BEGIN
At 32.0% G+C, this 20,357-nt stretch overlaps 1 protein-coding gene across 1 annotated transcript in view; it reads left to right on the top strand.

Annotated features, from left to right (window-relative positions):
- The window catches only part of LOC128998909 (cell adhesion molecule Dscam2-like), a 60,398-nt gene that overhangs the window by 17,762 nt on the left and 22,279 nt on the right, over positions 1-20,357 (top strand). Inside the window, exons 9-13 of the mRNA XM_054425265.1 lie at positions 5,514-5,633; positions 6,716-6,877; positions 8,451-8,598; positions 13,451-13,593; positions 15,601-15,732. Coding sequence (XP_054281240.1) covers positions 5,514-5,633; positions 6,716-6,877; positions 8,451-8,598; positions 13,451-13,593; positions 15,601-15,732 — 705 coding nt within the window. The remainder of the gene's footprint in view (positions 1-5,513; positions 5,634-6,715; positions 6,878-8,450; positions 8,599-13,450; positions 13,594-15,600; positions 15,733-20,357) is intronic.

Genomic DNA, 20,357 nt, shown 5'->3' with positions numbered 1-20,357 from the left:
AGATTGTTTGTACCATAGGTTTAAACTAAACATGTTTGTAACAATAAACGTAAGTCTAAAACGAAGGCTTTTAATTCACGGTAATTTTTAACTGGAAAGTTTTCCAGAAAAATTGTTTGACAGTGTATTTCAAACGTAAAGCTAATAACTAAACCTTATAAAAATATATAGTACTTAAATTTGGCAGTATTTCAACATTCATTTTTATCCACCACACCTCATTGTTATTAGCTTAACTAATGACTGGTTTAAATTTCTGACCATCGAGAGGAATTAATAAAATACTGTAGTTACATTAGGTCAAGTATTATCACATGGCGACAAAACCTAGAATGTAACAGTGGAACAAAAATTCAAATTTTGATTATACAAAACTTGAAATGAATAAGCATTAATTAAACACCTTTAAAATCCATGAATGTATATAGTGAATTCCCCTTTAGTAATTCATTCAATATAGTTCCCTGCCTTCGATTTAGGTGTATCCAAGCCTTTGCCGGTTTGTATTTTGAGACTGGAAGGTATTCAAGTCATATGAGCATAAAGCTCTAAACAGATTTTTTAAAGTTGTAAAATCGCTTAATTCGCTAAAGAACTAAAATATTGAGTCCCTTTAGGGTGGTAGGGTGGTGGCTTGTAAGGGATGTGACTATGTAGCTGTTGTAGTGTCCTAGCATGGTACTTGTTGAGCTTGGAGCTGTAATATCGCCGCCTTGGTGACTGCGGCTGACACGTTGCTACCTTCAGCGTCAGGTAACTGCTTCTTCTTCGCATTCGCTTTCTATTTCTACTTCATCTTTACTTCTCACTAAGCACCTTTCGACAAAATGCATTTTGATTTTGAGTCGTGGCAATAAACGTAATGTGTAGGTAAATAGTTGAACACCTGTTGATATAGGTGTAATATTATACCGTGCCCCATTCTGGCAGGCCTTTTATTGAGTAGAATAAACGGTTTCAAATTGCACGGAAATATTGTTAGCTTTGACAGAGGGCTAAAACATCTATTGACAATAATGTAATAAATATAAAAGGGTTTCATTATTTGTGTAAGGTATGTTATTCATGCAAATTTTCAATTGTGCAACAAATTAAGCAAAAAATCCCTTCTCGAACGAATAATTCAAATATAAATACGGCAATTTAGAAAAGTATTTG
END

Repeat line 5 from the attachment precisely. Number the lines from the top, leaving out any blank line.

AGATTGTTTGTACCATAGGTTTAAACTAAACATGTTTGTAACAATAAACGTAAGTCTAAAACGAAGGCTTTTAATTCACGGTAATTTTTAACTGGAAAGTTTTCCAGAAAAATTGTTTGACAGTGTATTTCAAACGTAAAGCTAATAACTAAACCTTATAAAAATATATAGTACTTAAATTTGGCAGTATTTCAACATTCATTTTTATCCACCACACCTCATTGTTATTAGCTTAACTAATGACTGGTTTAAATTTCTGACCATCGAGAGGAATTAATAAAATACTGTAGTTACATTAGGTCAAGTATTATCACATGGCGACAAAACCTAGAATGTAACAGTGGAACAAAAATTCAAATTTTGATTATACAAAACTTGAAATGAATAAGCATTAATTAAACACCTTTAAAATCCATGAATGTATATAGTGAATTCCCCTTTAGTAATTCATTCAATATAGTTCCCTGCCTTCGATTTAGGTGTATCCAAGCCTTTGCCGGTTTGTATTTTGAGACTGGAAGGTATTCAAGTCATATGAGCATAAAGCTCTAAACAGATTTTTTAAAGTTGTAAAATCGCTTAATTCGCTAAAGAACTAAAATATTGAGTCCCTTTAGGGTGGTAGGGTGGTGGCTTGTAAGGGATGTGACTATGTAGCTGTTGTAGTGTCCTAGCATGGTACTTGTTGAGCTTGGAGCTGTAATATCGCCGCCTTGGTGACTGCGGCTGACACGTTGCTACCTTCAGCGTCAGGTAACTGCTTCTTCTTCGCATTCGCTTTCTATTTCTACTTCATCTTTACTTCTCACTAAGCACCTTTCGACAAAATGCATTTTGATTTTGAGTCGTGGCAATAAACGTAATGTGTAGGTAAATAGTTGAACACCTGTTGATATAGGTGTAATATTATACCGTGCCCCATTCTGGCAGGCCTTTTATTGAGTAGAATAAACGGTTTCAAATTGCACGGAAATATTGTTAGCTTTGACAGAGGGCTAAAACATCTATTGACAATAATGTAATAAATATAAAAGGGTTTCATTATTTGTGTAAGGTATGTTATTCATGCAAATTTTCAATTGTGCAACAAATTAAGCAAAAAATCCCTTCTCGAACGAATAATTCAAATATAAATACGGCAATTTAGAAAAGTATTTG